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A Slice Of Life To Go is an online Christian blog written by Todd Thompson. It encourages people to see the beauty in ordinary moments and to know God’s unconditional, unfailing love in everyday life.

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December 11th, 2005

Have your prejudices been challenged lately?

In my part-time job I sell merchandise at America West Arena. Home to the NBA Phoenix Suns, Arizona Rattlers Arena Football team, and the Phoenix Roadrunners Hockey Club. For these events, our walk in store is open like any in a mall. For concerts, the set up is different.

In a concert setting we put two long tables across the opening to the store and set up grids behind us to display the merchandise. Boxes on the floor are full of t-shirts, arranged by style and size. The popularity and notoriety of the group in concert determines the size of the crowd and the pace of the evening. We’ve worked so many concerts that we are fairly able to predict what to expect. How steady sales will be, the length of the walk out, what type of outfits and clothing the fans will be wearing, whether it will be a heavy cash or heavy credit card night, and what kind of behavior will be displayed. Put another way, how many drunk and/or belligerent concert goers will the police escort out of the building?

The style of music determines the style of the crowd. George Strait brings in more cowboy hats and Tony Lama boots than you’ve ever seen under one roof. Cher (whose “Farewell Tour” has played the arena three times…so far) brings in more cross-dressers than you’ve ever seen under one roof. And the Rolling Stones are a magnet for Baby Boomers who rang up their credit cards for a building record of over $260,000 in merchandise in one evening.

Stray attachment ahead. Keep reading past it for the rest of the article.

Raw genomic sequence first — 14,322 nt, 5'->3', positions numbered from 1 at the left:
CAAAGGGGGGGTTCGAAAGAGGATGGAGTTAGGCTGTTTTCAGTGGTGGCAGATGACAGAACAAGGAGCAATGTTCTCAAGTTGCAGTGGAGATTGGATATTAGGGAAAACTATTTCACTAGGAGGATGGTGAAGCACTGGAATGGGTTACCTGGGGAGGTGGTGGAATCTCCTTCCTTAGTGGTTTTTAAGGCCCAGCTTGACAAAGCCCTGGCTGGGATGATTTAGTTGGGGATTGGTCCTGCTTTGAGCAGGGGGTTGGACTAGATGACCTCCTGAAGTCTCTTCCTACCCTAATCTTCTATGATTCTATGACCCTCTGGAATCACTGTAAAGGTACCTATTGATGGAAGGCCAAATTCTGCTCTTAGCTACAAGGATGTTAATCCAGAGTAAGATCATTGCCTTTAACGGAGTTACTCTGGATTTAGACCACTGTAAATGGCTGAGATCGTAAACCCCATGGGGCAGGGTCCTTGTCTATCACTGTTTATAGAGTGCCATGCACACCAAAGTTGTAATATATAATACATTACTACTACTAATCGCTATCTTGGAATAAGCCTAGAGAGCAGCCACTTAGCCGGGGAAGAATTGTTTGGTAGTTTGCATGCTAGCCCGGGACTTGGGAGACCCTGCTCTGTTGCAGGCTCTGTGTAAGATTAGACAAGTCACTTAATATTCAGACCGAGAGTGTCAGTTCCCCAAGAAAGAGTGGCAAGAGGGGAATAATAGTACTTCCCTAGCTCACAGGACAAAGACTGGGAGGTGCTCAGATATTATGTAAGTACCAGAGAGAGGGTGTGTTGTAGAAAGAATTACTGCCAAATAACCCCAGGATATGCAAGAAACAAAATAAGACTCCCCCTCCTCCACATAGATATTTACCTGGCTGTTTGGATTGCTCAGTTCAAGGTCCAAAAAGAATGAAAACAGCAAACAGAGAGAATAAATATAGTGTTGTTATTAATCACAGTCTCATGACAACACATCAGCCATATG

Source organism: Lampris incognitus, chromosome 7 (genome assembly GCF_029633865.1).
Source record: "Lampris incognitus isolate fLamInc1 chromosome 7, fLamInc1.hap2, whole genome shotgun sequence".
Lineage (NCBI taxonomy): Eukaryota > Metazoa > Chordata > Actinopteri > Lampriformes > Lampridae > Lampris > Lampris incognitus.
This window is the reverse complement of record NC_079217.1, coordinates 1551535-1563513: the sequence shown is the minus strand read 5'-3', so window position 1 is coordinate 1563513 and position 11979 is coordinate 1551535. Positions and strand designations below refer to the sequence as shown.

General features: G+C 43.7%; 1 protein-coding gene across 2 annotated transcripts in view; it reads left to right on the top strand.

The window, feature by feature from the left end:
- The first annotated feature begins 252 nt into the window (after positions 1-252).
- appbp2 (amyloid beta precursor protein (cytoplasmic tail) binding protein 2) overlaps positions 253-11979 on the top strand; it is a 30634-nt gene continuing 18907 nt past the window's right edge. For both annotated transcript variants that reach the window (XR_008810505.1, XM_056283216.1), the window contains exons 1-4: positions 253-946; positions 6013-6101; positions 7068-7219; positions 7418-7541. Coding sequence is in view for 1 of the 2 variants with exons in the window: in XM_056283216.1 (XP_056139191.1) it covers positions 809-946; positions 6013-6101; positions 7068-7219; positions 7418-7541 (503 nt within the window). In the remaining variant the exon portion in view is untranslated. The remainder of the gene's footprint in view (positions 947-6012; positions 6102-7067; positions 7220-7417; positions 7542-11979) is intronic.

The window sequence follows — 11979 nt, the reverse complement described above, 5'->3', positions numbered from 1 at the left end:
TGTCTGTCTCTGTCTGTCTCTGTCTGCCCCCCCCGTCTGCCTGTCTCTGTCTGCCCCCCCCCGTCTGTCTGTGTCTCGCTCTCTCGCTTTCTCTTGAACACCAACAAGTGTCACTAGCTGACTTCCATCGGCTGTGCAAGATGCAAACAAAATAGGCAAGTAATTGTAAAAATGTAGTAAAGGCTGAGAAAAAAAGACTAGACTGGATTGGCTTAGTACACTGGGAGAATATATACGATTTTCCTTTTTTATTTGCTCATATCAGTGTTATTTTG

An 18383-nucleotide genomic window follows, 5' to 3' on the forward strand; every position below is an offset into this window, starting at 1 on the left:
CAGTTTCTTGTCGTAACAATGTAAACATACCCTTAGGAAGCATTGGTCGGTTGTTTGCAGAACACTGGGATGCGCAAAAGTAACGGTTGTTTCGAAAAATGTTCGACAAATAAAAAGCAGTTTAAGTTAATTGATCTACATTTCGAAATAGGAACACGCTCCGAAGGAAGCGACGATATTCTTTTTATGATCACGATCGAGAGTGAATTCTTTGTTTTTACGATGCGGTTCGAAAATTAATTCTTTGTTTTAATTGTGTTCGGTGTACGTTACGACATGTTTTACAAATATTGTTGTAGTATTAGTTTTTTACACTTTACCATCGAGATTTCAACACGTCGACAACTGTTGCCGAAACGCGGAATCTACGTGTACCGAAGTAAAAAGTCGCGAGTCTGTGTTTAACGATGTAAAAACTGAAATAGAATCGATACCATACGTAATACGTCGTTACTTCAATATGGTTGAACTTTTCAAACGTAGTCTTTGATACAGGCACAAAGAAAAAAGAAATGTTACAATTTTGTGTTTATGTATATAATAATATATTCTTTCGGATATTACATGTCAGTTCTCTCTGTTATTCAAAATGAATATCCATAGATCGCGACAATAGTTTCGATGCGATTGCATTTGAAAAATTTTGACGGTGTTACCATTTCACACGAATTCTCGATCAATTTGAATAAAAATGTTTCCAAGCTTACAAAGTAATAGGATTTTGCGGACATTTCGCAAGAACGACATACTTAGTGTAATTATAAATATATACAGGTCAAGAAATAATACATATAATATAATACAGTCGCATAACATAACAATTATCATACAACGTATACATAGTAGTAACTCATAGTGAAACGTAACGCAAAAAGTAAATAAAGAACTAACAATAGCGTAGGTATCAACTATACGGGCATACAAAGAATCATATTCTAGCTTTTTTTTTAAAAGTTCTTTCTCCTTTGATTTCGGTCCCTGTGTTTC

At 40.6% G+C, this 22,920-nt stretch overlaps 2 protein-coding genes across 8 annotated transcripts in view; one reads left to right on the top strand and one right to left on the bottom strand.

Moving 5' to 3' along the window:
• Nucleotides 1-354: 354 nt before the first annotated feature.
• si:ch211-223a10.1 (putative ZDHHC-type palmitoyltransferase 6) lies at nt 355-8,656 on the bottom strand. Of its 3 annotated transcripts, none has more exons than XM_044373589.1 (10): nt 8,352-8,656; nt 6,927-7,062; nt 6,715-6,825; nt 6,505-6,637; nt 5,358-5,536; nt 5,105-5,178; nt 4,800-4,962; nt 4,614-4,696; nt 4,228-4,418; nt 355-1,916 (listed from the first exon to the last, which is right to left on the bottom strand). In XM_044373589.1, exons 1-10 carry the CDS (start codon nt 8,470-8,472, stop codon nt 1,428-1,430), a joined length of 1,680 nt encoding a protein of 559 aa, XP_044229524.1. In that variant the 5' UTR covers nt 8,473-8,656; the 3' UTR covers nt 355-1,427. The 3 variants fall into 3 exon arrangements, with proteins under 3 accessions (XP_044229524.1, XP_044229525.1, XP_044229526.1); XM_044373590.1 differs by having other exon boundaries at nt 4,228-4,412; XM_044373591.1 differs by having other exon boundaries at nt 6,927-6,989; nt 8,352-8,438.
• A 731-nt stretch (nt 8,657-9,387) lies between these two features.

We’ve worked so many concerts that we are fairly able to predict what to expect. Most of the time we’re right. But once in awhile we’re surprised. Which is to say that once in awhile my prejudices are challenged.

Nine Inch Nails came to town some time ago. It’s not music that I listen to. Some of the words on their concert T-shirts I wouldn’t feel comfortable listing here. Many of their fans are big into the Gothic look. The black overcoats, tattoos, multiple body piercings, black eye and lip liner. Part of me doesn’t care about this. To each his own. But when I push past the platitude, I know that I have pre-conceived ideas about the Goth look and the people who dress this way. If I didn’t, then I wouldn’t have been surprised on this night.

I expected the usual crush at the tables. Ten people across and thirty people deep, pushing for position and demanding to be next. Only I expected worse from this crowd. Anyone in a leather jacket with a spiked green Mohawk, an angry neck tattoo, and a chain connecting the ring in his nose to the ring in his ear can’t be of pleasant disposition, right? I was fairly certain this would be a night we’d be yelling for Security to help keep order.